I'm not even a dessert person, but, dang, this was delicious! French people are kind of killing it at the food game
Full of French food and wine, I wandered back to my hotel passing this cute, old building and crashed early in advance of my wine tasting trip the next day to Bordeaux (more on that in the next post).
My final day in Toulouse was spent eating more delicious French food, doing a mini tour of the city on one of the tiny trains, and drinking champagne and eating macarons in the Place du Capitole before heading back to the airport. On a side note, I'm not sure what I expected language-wise when visiting Toulouse - maybe stupidly that there would be more English spoken - which wasn't exactly the case. I know zero French other than "merci,' and for some odd reason, I defaulted to Spanish, which is bizarre because I don't even default to that in Spain. In Madrid, even after being here a year and a half, I am still completely intimidated to speak with the locals in Madrid. Luckily, I chose Le Van Gogh for lunch and ended up with a lovely English-speaking waiter.
After starting out with an appetizer of a salad with mozzarella burrata straight from Italy (and wine, of course), I wisely opted to order the duck breast with dark cherry jelly and mashed potatoes. My goodness, it was fantastic! Apologies to all of the vegetarians out there, but the crispy duck fat was so delicious and the duck was perfectly cooked.
I wrapped up the meal with an on the house whiskey cream digestive and a conversation with the waiter on how the people of southern France are much more laid-back and friendlier than their counterparts in the north - i.e., Paris. Not sure if that's true since I haven't been to Paris yet, but interesting conversation nonetheless.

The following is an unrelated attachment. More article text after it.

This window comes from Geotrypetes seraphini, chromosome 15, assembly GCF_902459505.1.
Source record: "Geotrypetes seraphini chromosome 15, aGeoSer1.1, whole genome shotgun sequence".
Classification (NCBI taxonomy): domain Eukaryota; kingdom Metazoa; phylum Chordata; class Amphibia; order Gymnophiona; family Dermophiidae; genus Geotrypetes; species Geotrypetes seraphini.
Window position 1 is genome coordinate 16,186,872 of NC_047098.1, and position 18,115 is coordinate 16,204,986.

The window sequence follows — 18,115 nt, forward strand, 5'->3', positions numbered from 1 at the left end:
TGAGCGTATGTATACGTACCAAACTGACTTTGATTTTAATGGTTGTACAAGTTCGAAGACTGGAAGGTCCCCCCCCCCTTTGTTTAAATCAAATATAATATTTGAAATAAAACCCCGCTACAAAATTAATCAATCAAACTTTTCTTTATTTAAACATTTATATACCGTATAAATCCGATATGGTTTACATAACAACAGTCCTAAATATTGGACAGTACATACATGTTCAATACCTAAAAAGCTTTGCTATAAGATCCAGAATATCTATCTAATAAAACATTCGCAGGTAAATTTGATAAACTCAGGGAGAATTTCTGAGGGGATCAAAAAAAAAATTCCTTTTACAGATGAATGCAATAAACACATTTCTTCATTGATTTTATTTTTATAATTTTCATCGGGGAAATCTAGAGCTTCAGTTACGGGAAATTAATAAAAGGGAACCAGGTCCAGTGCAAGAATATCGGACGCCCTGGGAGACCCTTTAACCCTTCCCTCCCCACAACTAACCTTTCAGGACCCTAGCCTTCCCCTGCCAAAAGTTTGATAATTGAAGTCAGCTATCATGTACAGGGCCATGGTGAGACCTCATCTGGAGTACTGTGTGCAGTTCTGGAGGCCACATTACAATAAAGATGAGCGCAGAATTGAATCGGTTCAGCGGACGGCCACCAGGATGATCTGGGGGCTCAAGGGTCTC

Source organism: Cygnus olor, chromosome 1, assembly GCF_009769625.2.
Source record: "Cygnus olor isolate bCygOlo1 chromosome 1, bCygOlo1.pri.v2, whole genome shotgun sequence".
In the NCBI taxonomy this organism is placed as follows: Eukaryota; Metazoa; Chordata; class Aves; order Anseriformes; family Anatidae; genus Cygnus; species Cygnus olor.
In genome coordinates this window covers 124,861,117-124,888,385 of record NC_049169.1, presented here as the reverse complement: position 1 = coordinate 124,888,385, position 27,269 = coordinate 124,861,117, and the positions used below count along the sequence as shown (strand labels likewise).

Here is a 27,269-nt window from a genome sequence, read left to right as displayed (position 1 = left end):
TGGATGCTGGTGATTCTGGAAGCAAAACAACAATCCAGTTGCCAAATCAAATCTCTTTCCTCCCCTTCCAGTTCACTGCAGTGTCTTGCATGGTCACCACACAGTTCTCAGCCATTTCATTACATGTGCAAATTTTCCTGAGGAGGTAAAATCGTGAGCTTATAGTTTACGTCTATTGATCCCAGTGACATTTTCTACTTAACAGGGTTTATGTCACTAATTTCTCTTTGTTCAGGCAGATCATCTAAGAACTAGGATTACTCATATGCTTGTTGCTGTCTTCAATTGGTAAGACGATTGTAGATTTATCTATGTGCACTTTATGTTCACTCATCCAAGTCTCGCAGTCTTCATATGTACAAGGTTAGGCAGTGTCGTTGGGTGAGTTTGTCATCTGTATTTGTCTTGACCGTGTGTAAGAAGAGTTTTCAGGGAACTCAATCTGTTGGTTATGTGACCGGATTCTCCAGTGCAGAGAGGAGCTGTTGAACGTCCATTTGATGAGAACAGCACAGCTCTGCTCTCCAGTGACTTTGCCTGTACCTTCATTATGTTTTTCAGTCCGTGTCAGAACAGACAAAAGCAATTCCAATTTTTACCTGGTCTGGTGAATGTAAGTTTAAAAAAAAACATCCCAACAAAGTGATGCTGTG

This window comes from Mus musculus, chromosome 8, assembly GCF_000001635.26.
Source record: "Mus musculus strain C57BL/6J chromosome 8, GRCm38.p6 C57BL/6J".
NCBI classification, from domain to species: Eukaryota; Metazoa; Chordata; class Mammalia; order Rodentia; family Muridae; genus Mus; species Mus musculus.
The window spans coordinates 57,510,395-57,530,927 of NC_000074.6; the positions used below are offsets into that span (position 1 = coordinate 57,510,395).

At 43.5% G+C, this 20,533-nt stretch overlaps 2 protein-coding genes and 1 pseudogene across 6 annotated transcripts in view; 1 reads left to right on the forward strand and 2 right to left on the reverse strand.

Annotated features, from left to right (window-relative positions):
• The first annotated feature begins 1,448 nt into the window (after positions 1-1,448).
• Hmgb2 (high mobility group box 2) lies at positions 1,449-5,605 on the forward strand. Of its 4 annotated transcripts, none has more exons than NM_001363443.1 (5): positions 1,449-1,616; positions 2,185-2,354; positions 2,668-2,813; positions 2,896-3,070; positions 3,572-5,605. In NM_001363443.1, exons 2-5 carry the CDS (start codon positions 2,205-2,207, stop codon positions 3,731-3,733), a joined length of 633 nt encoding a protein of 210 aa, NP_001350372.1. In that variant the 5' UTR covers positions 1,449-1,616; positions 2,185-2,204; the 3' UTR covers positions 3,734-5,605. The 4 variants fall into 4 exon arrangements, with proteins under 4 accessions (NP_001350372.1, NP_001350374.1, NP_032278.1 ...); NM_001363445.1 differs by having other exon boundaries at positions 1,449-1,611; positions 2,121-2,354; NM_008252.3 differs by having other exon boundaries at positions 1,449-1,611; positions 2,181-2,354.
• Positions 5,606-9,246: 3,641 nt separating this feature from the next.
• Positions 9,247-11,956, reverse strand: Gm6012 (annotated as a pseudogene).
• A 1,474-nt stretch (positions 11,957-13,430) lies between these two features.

After a half-hour tour on the tiny train, I stumbled onto an adorable pastry shop called Perlette, where I picked up some of those famous French macarons.
In addition to food, French people are also pretty good at desserts
Macarons in hand, I headed over to Capitole de Toulouse, or city hall, to soak up the last bit of atmosphere before heading back to Madrid.
A very impressive city hall
Obviously, I needed some champagne to accompany the macarons and settled on Le Bibent. While it certainly ain't cheap, it overlooks the Capitole and has been around since 1861. I absolutely love places that withstand the test of time and can stick around amidst the ever-present construction and development.
I have to say I thoroughly enjoyed my time in France. I went in not knowing what to expect nor feeling overly excited to visit, but the food was incredible and everyone I met was friendly and helpful. Paris may be a totally different experience, but I'll keep an open mind and will try to avoid all of the touristy places (minus the Eiffel Tower, of course). Next up, is a recap of the day I spent on a wine tasting tour of Bordeaux. For a wine lover such as myself, it was one of the best things I've done.